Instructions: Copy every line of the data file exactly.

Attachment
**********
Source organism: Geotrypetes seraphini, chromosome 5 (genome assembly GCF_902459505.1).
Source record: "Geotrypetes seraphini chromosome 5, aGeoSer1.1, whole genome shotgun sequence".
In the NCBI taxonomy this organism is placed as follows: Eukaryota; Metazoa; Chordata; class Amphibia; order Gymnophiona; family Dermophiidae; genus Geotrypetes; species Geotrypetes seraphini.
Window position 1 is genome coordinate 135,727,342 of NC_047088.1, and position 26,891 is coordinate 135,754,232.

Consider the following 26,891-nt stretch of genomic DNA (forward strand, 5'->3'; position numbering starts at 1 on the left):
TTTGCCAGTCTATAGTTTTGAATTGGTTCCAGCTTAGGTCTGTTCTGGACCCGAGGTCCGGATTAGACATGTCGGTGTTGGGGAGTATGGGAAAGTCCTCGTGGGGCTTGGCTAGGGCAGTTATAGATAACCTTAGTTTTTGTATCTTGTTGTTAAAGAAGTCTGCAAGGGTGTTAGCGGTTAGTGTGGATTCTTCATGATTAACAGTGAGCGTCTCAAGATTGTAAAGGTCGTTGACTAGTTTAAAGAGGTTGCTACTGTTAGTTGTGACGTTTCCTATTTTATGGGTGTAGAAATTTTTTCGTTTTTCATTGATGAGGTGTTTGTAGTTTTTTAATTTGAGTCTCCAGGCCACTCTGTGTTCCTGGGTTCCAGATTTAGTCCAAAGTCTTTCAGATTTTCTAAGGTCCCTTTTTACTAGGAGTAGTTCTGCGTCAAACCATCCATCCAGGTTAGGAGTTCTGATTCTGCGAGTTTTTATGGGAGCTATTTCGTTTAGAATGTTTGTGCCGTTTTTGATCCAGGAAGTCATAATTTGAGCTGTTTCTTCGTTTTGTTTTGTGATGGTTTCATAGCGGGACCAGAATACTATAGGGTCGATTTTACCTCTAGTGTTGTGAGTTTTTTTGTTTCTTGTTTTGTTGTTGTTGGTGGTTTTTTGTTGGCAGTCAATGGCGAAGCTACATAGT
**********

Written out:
Source organism: Geotrypetes seraphini, chromosome 5 (genome assembly GCF_902459505.1).
Source record: "Geotrypetes seraphini chromosome 5, aGeoSer1.1, whole genome shotgun sequence".
In the NCBI taxonomy this organism is placed as follows: Eukaryota; Metazoa; Chordata; class Amphibia; order Gymnophiona; family Dermophiidae; genus Geotrypetes; species Geotrypetes seraphini.
Window position 1 is genome coordinate 135,727,342 of NC_047088.1, and position 26,891 is coordinate 135,754,232.

Consider the following 26,891-nt stretch of genomic DNA (forward strand, 5'->3'; position numbering starts at 1 on the left):
TTTGCCAGTCTATAGTTTTGAATTGGTTCCAGCTTAGGTCTGTTCTGGACCCGAGGTCCGGATTAGACATGTCGGTGTTGGGGAGTATGGGAAAGTCCTCGTGGGGCTTGGCTAGGGCAGTTATAGATAACCTTAGTTTTTGTATCTTGTTGTTAAAGAAGTCTGCAAGGGTGTTAGCGGTTAGTGTGGATTCTTCATGATTAACAGTGAGCGTCTCAAGATTGTAAAGGTCGTTGACTAGTTTAAAGAGGTTGCTACTGTTAGTTGTGACGTTTCCTATTTTATGGGTGTAGAAATTTTTTCGTTTTTCATTGATGAGGTGTTTGTAGTTTTTTAATTTGAGTCTCCAGGCCACTCTGTGTTCCTGGGTTCCAGATTTAGTCCAAAGTCTTTCAGATTTTCTAAGGTCCCTTTTTACTAGGAGTAGTTCTGCGTCAAACCATCCATCCAGGTTAGGAGTTCTGATTCTGCGAGTTTTTATGGGAGCTATTTCGTTTAGAATGTTTGTGCCGTTTTTGATCCAGGAAGTCATAATTTGAGCTGTTTCTTCGTTTTGTTTTGTGATGGTTTCATAGCGGGACCAGAATACTATAGGGTCGATTTTACCTCTAGTGTTGTGAGTTTTTTTGTTTCTTGTTTTGTTGTTGTTGGTGGTTTTTTGTTGGCAGTCAATGGCGAAGCTACATAGT